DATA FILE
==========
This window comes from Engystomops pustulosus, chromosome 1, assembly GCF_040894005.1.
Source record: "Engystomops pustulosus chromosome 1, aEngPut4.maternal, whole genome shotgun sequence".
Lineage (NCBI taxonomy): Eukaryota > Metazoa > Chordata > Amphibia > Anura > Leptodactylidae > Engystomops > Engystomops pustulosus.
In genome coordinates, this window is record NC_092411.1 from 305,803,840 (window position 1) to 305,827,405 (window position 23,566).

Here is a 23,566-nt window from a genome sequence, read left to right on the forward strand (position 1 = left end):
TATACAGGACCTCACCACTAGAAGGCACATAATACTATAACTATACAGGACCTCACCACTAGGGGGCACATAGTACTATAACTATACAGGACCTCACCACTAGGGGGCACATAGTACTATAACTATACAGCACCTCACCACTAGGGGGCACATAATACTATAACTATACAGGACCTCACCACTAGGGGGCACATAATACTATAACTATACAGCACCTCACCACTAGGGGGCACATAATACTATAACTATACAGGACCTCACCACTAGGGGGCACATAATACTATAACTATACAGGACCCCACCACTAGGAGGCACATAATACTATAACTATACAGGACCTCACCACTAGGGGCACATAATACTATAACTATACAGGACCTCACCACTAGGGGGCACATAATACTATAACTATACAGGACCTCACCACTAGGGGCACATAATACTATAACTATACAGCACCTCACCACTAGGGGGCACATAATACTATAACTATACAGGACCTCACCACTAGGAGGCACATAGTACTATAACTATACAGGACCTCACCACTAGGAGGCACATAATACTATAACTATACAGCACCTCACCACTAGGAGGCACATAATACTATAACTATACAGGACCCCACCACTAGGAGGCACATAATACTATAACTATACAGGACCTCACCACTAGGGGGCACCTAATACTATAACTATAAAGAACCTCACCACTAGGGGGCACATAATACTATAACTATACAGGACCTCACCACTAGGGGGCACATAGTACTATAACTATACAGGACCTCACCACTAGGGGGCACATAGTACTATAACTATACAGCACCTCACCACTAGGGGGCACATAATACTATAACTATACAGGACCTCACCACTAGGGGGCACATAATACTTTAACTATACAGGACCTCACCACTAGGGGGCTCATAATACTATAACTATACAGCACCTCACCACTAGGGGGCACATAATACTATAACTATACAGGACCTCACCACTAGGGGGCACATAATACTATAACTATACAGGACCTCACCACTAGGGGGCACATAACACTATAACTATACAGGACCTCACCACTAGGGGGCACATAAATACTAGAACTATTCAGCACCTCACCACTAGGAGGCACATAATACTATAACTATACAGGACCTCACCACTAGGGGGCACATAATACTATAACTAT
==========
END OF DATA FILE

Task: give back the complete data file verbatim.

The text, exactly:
This window comes from Engystomops pustulosus, chromosome 1, assembly GCF_040894005.1.
Source record: "Engystomops pustulosus chromosome 1, aEngPut4.maternal, whole genome shotgun sequence".
Lineage (NCBI taxonomy): Eukaryota > Metazoa > Chordata > Amphibia > Anura > Leptodactylidae > Engystomops > Engystomops pustulosus.
In genome coordinates, this window is record NC_092411.1 from 305,803,840 (window position 1) to 305,827,405 (window position 23,566).

Here is a 23,566-nt window from a genome sequence, read left to right on the forward strand (position 1 = left end):
TATACAGGACCTCACCACTAGAAGGCACATAATACTATAACTATACAGGACCTCACCACTAGGGGGCACATAGTACTATAACTATACAGGACCTCACCACTAGGGGGCACATAGTACTATAACTATACAGCACCTCACCACTAGGGGGCACATAATACTATAACTATACAGGACCTCACCACTAGGGGGCACATAATACTATAACTATACAGCACCTCACCACTAGGGGGCACATAATACTATAACTATACAGGACCTCACCACTAGGGGGCACATAATACTATAACTATACAGGACCCCACCACTAGGAGGCACATAATACTATAACTATACAGGACCTCACCACTAGGGGCACATAATACTATAACTATACAGGACCTCACCACTAGGGGGCACATAATACTATAACTATACAGGACCTCACCACTAGGGGCACATAATACTATAACTATACAGCACCTCACCACTAGGGGGCACATAATACTATAACTATACAGGACCTCACCACTAGGAGGCACATAGTACTATAACTATACAGGACCTCACCACTAGGAGGCACATAATACTATAACTATACAGCACCTCACCACTAGGAGGCACATAATACTATAACTATACAGGACCCCACCACTAGGAGGCACATAATACTATAACTATACAGGACCTCACCACTAGGGGGCACCTAATACTATAACTATAAAGAACCTCACCACTAGGGGGCACATAATACTATAACTATACAGGACCTCACCACTAGGGGGCACATAGTACTATAACTATACAGGACCTCACCACTAGGGGGCACATAGTACTATAACTATACAGCACCTCACCACTAGGGGGCACATAATACTATAACTATACAGGACCTCACCACTAGGGGGCACATAATACTTTAACTATACAGGACCTCACCACTAGGGGGCTCATAATACTATAACTATACAGCACCTCACCACTAGGGGGCACATAATACTATAACTATACAGGACCTCACCACTAGGGGGCACATAATACTATAACTATACAGGACCTCACCACTAGGGGGCACATAACACTATAACTATACAGGACCTCACCACTAGGGGGCACATAAATACTAGAACTATTCAGCACCTCACCACTAGGAGGCACATAATACTATAACTATACAGGACCTCACCACTAGGGGGCACATAATACTATAACTAT